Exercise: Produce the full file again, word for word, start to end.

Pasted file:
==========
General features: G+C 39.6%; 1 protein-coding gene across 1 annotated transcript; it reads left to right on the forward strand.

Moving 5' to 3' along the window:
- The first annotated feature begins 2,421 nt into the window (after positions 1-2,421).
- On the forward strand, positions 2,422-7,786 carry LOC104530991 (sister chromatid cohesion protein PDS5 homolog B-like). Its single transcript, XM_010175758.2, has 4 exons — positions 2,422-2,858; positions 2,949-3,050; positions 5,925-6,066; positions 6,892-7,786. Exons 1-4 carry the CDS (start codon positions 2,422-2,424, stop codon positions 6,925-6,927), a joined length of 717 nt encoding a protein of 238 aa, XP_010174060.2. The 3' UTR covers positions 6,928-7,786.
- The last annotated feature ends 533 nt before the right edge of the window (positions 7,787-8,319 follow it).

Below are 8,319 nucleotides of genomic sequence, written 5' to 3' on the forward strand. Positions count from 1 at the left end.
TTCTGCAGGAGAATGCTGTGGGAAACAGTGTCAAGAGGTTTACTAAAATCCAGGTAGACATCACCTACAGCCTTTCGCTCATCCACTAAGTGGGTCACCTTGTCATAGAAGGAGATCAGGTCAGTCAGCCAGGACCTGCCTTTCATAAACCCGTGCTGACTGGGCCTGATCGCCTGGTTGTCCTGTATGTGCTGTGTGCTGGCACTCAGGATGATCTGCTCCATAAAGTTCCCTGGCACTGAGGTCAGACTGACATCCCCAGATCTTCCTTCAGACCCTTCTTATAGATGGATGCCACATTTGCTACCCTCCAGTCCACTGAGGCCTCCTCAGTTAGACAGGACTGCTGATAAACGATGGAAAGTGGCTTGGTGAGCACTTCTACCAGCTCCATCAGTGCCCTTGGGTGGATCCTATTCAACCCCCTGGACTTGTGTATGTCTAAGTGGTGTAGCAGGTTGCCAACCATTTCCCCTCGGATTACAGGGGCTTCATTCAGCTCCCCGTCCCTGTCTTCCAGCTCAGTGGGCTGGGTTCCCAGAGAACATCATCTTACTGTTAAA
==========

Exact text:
General features: G+C 39.6%; 1 protein-coding gene across 1 annotated transcript; it reads left to right on the forward strand.

Moving 5' to 3' along the window:
- The first annotated feature begins 2,421 nt into the window (after positions 1-2,421).
- On the forward strand, positions 2,422-7,786 carry LOC104530991 (sister chromatid cohesion protein PDS5 homolog B-like). Its single transcript, XM_010175758.2, has 4 exons — positions 2,422-2,858; positions 2,949-3,050; positions 5,925-6,066; positions 6,892-7,786. Exons 1-4 carry the CDS (start codon positions 2,422-2,424, stop codon positions 6,925-6,927), a joined length of 717 nt encoding a protein of 238 aa, XP_010174060.2. The 3' UTR covers positions 6,928-7,786.
- The last annotated feature ends 533 nt before the right edge of the window (positions 7,787-8,319 follow it).

Below are 8,319 nucleotides of genomic sequence, written 5' to 3' on the forward strand. Positions count from 1 at the left end.
TTCTGCAGGAGAATGCTGTGGGAAACAGTGTCAAGAGGTTTACTAAAATCCAGGTAGACATCACCTACAGCCTTTCGCTCATCCACTAAGTGGGTCACCTTGTCATAGAAGGAGATCAGGTCAGTCAGCCAGGACCTGCCTTTCATAAACCCGTGCTGACTGGGCCTGATCGCCTGGTTGTCCTGTATGTGCTGTGTGCTGGCACTCAGGATGATCTGCTCCATAAAGTTCCCTGGCACTGAGGTCAGACTGACATCCCCAGATCTTCCTTCAGACCCTTCTTATAGATGGATGCCACATTTGCTACCCTCCAGTCCACTGAGGCCTCCTCAGTTAGACAGGACTGCTGATAAACGATGGAAAGTGGCTTGGTGAGCACTTCTACCAGCTCCATCAGTGCCCTTGGGTGGATCCTATTCAACCCCCTGGACTTGTGTATGTCTAAGTGGTGTAGCAGGTTGCCAACCATTTCCCCTCGGATTACAGGGGCTTCATTCAGCTCCCCGTCCCTGTCTTCCAGCTCAGTGGGCTGGGTTCCCAGAGAACATCATCTTACTGTTAAA